Stephen W. Martin has a really great time filling the story with many silly elements to capture the reader's attention and appeal to their sense of humour to carry the story.  The illustrations by Cornelia Li are stellar, vibrant and eye catching.  The designer Alisa Baldwin made some great choices when it comes to the design of the book.  I especially love the title font giving the book a very retro but modern feel.  This book will just jump right off the bookstore shelves.  I would caution against getting an electronic version of this book.  If you love it buy the physical copy as the layout and illustrations are much more impactful and easier to understand if you have a physical book to turn and manipulate as the book design changes
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Max and her dog Boomer didn't mean to break her family heirloom vase... fortunately, she decides that a time machine will fix the problem! What she didn't account for is how she couldn't control when or where she'll end up... a fun, adorable, fast-paced (literally) story that's worth the journey.
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Terrific-terrific tale. 

The images and language are energetic, the story satisfying, and the twist well set-up. 

I read this book aloud to my 16-year-old when she needed a cuddle, and she both predicted the twist and was pleased by it. Which I often use as a measure of how satisfying a story can be. (Also, that a teen + mama can share it speaks well of the inherent fun that isn’t limited to the little ones)

The book is one that can be read in a loop (re-read as soon as it’s finished - if the reader has the patience and interest to do so), which is another good indicator of a quality picture book. 

My thanks to Net Galley and the publisher for providing us with a digital copy.
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Cute story, great illustrations. I did enjoy this book, but I'm not sure how many library patrons would check it out. I do feel like the story is missing something, but I'm not sure what.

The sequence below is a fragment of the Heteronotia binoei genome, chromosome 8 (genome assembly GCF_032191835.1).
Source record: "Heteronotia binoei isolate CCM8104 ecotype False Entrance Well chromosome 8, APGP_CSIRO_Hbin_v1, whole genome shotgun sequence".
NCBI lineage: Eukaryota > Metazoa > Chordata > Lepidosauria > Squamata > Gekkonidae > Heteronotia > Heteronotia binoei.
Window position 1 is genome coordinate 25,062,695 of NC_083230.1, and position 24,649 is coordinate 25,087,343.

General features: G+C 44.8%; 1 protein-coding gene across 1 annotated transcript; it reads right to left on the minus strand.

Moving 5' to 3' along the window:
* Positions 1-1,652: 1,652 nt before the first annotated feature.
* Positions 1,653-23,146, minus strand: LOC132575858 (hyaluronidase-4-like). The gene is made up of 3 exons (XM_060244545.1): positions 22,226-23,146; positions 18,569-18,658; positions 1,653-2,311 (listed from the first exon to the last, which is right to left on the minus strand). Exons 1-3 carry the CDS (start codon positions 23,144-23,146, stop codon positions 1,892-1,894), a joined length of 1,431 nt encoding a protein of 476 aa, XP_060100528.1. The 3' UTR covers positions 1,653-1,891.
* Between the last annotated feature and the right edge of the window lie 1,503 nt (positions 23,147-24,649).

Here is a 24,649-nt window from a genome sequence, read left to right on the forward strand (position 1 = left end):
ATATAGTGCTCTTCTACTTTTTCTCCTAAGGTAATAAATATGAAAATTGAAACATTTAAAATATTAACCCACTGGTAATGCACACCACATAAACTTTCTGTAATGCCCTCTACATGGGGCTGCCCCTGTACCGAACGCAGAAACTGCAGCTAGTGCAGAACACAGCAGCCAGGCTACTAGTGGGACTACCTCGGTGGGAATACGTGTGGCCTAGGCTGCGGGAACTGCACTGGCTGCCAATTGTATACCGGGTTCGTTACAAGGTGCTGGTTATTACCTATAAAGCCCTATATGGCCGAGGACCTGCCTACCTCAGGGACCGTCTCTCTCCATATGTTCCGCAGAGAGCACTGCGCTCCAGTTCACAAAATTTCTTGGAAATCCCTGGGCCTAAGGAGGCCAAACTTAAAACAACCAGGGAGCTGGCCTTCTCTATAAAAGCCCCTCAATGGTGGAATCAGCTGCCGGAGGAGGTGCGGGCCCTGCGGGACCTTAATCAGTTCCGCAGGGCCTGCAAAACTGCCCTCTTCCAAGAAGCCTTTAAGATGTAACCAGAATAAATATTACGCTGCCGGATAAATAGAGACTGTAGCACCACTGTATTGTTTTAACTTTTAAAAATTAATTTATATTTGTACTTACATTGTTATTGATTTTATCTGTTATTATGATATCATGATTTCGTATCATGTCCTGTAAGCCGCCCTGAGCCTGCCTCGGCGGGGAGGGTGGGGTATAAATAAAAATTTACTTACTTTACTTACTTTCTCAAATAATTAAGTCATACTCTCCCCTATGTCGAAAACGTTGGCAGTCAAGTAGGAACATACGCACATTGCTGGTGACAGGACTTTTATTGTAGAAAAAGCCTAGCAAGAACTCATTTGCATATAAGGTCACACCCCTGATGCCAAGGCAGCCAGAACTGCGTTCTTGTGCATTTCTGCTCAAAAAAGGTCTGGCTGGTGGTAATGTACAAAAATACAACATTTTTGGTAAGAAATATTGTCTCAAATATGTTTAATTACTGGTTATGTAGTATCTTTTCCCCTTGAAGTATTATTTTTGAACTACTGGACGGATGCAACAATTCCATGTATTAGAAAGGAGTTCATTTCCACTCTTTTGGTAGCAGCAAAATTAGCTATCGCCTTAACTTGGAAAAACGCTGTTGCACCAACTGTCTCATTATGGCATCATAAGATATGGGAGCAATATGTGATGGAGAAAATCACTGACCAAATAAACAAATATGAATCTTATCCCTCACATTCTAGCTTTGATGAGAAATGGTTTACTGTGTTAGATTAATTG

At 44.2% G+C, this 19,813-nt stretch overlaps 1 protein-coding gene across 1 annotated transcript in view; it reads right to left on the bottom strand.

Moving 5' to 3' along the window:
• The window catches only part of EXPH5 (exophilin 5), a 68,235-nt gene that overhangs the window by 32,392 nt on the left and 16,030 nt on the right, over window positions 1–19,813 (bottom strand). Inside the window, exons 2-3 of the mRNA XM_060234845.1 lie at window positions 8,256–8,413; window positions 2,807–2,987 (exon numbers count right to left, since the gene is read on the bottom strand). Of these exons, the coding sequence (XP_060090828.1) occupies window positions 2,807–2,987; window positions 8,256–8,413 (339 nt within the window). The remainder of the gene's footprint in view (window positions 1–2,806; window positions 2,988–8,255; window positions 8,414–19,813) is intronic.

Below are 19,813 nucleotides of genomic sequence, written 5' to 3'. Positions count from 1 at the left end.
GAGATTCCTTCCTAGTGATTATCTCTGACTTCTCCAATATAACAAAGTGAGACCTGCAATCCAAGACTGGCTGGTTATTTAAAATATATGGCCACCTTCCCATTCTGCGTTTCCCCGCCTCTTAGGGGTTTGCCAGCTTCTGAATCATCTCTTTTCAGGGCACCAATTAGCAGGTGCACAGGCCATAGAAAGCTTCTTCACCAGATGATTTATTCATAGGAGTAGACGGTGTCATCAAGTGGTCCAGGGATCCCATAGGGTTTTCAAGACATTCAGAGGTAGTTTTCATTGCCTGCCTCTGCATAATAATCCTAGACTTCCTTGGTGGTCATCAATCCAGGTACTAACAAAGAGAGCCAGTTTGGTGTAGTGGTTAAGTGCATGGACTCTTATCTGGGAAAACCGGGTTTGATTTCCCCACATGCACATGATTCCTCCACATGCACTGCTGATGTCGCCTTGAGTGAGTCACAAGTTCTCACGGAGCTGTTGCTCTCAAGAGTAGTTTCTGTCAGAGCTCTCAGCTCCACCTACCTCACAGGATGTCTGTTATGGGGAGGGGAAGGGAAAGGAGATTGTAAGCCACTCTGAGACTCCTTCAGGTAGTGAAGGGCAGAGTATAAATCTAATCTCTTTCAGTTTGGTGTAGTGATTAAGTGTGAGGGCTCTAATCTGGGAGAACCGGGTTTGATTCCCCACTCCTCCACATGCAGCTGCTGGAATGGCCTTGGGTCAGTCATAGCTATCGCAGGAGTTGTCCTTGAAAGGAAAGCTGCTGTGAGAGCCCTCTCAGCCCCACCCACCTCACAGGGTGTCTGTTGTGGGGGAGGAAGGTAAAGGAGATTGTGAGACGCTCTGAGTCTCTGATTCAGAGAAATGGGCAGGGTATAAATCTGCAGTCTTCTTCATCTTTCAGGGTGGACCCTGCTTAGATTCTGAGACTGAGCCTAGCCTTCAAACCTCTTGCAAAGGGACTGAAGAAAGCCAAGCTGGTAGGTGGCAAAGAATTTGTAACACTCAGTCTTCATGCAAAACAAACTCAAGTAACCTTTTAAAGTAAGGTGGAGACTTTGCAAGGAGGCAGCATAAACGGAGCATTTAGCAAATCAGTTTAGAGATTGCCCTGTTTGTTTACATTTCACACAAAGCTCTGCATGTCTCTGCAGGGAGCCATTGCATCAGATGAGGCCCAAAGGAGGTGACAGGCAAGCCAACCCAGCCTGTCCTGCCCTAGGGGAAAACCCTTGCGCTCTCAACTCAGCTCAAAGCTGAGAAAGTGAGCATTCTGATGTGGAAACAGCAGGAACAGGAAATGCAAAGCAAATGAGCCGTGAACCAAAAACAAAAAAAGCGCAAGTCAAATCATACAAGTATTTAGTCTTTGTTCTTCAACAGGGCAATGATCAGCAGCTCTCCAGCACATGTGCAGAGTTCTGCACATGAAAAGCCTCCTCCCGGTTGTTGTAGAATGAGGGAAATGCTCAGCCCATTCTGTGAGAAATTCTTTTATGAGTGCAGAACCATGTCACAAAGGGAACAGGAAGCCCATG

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Super cute story about the perils of time travel. As Max and Boomer travel through time trying to save a vase from being destroyed in the present by destroying it in the past, Max ends up knocking the sphinx's nose off, meets aliens, and learns that sometimes, things are just best left alone. Great science fiction picture book!
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This story was quite creative and fun. It was short, simple and easy follow once you read through it once. I got s good chuckle at how it came full circle (although I was frustrated when I first started reading at how abruptly we were thrown into the story). 

Max and Boomer build a time machine to fix a priceless heirloom, and end up creating a problem for her Great (many tines) grandmother in the past. With a warning for an alternate timeline Max.

Beautifully illustrated and good for a carefree story.
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Max and her dog boomer have built a time machine to try and fix a special vase they broke can they do it? 
   This was a cute story but I wish there was a bit more added to the story.  My daughter was a little confused with what was happening and asked a lot of questions that easily could’ve been answered in the book if the story had a bit more to it. The illustrations were bright and colourful and the concept of the story was fun.